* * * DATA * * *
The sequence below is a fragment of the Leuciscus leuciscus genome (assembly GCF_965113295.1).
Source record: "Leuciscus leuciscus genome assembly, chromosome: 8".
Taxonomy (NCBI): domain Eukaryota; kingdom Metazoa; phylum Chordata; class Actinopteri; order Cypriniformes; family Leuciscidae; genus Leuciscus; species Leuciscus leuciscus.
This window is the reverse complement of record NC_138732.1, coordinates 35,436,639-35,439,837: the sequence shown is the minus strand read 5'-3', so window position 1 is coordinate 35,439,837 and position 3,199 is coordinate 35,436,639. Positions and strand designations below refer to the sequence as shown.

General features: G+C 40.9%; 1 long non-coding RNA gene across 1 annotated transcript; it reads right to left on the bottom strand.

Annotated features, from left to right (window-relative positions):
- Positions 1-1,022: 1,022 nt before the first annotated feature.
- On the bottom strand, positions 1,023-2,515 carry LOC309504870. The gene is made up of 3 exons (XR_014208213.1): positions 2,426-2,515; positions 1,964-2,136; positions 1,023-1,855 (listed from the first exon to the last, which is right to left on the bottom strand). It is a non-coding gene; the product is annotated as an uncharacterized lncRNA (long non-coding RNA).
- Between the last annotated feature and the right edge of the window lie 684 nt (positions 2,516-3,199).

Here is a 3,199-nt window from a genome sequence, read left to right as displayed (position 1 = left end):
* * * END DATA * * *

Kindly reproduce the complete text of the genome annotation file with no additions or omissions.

The sequence below is a fragment of the Leuciscus leuciscus genome (assembly GCF_965113295.1).
Source record: "Leuciscus leuciscus genome assembly, chromosome: 8".
Taxonomy (NCBI): domain Eukaryota; kingdom Metazoa; phylum Chordata; class Actinopteri; order Cypriniformes; family Leuciscidae; genus Leuciscus; species Leuciscus leuciscus.
This window is the reverse complement of record NC_138732.1, coordinates 35,436,639-35,439,837: the sequence shown is the minus strand read 5'-3', so window position 1 is coordinate 35,439,837 and position 3,199 is coordinate 35,436,639. Positions and strand designations below refer to the sequence as shown.

General features: G+C 40.9%; 1 long non-coding RNA gene across 1 annotated transcript; it reads right to left on the bottom strand.

Annotated features, from left to right (window-relative positions):
- Positions 1-1,022: 1,022 nt before the first annotated feature.
- On the bottom strand, positions 1,023-2,515 carry LOC309504870. The gene is made up of 3 exons (XR_014208213.1): positions 2,426-2,515; positions 1,964-2,136; positions 1,023-1,855 (listed from the first exon to the last, which is right to left on the bottom strand). It is a non-coding gene; the product is annotated as an uncharacterized lncRNA (long non-coding RNA).
- Between the last annotated feature and the right edge of the window lie 684 nt (positions 2,516-3,199).

Here is a 3,199-nt window from a genome sequence, read left to right as displayed (position 1 = left end):